Knowledge Base

WIFI Antenna Design

WIFI antennas are on just about every cell phone these days. The WIFI frequencies are the highest of all frequency on the device (relative to cell frequencies, gps, nfc, etc). The WIFI frequency is divided into two bands: 2400-2484 MHz (which also includes bluetooth) and 5150-5850 MHz.

All WIFI antennas support the 2400-2484 MHz band, and typically the WIFI antenna is connected to a chip that does both WIFI and bluetooth. This means designing antennas for WIFI and bluetooth is basically the same thing. Phones now are shipping with the 5150-5850 MHz band included in WIFI, so that the WIFI antenna is often dual band. It is also possible to have two wifi antennas, one for 2.4 GHz and one for the 5 GHz band, although this is less common.

Because WIFI is the highest frequency on the mobile device, the WIFI antenna will be the smallest antenna. A half-wavelength at 2.4 GHz is 6.25 cm (2.5"), and a half-wavelength at 5 GHz is 3 cm or just over an inch. Hence, using quarter-wavelength antennas leveraging the devices groundplane can make for very small wifi antennas. Good quarter-wavelength antennas for WIFI include the IFA antenna and the PIFA antenna.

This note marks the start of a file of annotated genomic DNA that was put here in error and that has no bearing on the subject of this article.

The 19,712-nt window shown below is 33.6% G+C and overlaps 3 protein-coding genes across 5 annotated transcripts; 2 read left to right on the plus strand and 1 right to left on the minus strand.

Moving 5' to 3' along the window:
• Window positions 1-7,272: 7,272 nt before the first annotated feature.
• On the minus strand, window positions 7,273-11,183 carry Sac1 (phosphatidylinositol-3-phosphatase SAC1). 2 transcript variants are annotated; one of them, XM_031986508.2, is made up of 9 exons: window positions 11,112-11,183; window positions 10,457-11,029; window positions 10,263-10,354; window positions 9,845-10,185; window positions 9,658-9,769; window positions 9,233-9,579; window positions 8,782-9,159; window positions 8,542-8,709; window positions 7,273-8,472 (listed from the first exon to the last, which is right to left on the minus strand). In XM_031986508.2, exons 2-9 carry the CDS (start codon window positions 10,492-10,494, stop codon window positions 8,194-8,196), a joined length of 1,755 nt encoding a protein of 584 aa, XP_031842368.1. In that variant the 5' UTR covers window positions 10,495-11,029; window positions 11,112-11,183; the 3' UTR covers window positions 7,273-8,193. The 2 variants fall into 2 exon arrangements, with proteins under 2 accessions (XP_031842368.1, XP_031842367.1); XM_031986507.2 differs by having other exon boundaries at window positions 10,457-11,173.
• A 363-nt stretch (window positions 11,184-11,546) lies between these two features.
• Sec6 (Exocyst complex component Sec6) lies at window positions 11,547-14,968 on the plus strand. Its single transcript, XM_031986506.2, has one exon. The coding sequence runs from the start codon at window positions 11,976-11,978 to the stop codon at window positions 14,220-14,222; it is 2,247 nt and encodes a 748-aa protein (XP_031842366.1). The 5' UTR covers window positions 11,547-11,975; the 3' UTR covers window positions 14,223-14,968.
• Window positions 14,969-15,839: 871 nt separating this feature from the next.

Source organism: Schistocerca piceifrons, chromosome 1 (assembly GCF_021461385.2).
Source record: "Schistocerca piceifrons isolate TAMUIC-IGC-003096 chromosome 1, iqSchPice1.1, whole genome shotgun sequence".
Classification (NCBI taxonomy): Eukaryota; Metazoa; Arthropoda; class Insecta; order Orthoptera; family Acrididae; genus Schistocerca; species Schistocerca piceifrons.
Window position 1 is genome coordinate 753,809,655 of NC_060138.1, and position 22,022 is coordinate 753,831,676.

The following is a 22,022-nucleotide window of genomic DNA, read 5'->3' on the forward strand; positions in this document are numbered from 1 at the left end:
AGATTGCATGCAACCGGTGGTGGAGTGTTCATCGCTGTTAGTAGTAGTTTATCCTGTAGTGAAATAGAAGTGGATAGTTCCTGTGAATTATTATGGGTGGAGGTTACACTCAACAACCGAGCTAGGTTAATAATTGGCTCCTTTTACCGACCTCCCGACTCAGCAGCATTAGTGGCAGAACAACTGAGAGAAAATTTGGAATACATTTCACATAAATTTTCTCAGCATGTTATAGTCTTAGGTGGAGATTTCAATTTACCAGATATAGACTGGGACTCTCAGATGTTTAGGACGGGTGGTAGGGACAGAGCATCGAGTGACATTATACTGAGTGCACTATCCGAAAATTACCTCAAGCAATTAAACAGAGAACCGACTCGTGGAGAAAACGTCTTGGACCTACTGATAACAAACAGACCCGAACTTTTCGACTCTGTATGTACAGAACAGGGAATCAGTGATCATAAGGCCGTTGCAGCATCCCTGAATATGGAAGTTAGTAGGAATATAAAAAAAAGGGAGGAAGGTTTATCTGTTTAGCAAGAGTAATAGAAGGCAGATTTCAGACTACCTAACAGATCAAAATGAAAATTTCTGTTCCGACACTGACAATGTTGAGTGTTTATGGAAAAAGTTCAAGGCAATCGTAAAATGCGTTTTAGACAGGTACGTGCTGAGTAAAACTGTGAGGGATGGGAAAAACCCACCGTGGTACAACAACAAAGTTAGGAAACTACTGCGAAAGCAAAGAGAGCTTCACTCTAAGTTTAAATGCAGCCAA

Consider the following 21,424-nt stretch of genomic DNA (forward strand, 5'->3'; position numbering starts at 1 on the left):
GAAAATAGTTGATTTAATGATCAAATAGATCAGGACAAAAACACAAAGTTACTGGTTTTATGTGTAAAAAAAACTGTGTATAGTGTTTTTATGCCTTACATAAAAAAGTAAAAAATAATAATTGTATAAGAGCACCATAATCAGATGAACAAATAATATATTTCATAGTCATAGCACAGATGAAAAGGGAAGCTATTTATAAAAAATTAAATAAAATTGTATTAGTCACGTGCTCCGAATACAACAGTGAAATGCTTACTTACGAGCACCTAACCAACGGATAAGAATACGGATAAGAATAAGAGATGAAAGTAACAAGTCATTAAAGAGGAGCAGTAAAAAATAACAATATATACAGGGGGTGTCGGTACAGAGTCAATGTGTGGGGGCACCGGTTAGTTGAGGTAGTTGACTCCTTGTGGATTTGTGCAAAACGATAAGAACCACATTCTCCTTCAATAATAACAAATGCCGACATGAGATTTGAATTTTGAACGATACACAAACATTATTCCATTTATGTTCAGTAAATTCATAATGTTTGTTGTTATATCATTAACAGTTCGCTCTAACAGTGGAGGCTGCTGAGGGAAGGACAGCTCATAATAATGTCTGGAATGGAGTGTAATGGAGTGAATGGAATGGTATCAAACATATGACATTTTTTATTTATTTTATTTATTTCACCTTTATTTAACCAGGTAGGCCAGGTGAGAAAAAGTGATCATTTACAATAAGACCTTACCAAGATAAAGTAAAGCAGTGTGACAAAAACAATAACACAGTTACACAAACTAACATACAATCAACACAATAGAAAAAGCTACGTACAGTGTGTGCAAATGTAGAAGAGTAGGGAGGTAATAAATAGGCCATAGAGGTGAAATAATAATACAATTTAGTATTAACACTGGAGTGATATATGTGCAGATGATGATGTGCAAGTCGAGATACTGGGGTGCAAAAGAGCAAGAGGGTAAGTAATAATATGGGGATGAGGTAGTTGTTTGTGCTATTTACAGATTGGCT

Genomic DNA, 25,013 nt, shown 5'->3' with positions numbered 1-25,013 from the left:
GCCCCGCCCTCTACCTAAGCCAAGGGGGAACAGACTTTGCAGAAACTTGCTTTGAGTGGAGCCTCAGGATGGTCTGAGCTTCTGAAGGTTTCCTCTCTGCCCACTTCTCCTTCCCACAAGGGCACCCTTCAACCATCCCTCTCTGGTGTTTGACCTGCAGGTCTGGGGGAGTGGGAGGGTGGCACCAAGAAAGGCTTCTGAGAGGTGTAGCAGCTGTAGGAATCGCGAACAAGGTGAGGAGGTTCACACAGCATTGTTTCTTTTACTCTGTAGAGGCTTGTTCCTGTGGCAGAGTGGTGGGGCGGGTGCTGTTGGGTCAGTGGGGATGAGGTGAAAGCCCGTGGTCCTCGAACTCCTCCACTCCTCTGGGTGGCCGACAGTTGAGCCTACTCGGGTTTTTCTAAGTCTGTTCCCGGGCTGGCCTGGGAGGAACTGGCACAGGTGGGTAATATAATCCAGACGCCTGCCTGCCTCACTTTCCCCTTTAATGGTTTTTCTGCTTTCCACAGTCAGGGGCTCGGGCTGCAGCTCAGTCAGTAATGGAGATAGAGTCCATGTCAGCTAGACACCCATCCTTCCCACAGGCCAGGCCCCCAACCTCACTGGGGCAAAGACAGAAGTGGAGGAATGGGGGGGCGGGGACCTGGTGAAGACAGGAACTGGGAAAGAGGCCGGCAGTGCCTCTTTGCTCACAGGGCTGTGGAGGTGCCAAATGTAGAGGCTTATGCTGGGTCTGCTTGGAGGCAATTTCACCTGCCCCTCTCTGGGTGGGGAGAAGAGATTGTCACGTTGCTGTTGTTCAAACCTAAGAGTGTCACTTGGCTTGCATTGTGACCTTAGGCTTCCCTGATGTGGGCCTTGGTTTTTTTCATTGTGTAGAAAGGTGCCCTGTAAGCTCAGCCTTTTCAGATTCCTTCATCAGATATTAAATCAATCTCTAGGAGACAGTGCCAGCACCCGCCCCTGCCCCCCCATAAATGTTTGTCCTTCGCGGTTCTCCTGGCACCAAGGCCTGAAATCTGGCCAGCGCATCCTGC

WIFI antennas are simultaneously used for transmit and receive. Hence, WIFI antennas must abide by FCC and governmental SAR rules. In addition, there are peak antenna gain rules that are specified in dBm. Typically, antenna gain is specified in dB, such as peak antenna gain equals +2 dB. This means that the efficiency times the directivity is +2 dB.

FCC rules often specify gain in dBm. This means that they might say the wifi antenna gain must be less than 10 dBm. This means that the peak Effective Isotropic Radiated Power (EIRP) must be less than 10 dBm. This number is a function of the conducted power (the power the radio outputs at its terminals, which is typically something on the order of 15 dBm for WIFI), the wifi antenna efficiency, and the directivity of the antenna.

Peak gain [dBm] is basically equal to Conducted_Power [dBm] + Antenna Efficiency [dB] + Directivity [dB]. For instance, if the conducted power is 15 dBm, the antenna efficiency is -3 dB, and the directivity is +4 dB, then the peak gain would be 16 dBm. If the spec for peak gain was 14 dBm, the system could achieve the spec by dropping the conducted power to 14 dBm (a drop of 2 dB).

WIFI antenna efficiencies for handheld mobile devices are typically on the order of -6 dB to -2 dB. The efficiency is decreased due to antenna-antenna coupling and lossy resistance of all the components around the antenna (camera, PCB, glass on the screen, etc).

The WIFI antenna is typically located on the top of the device (near the GPS antenna and diversity cellular antenna). Note that there are no TRP specs, so in general you don't want the WIFI antenna to have too high of an efficiency, or the SAR and peak gain values will require a large conducted power backoff.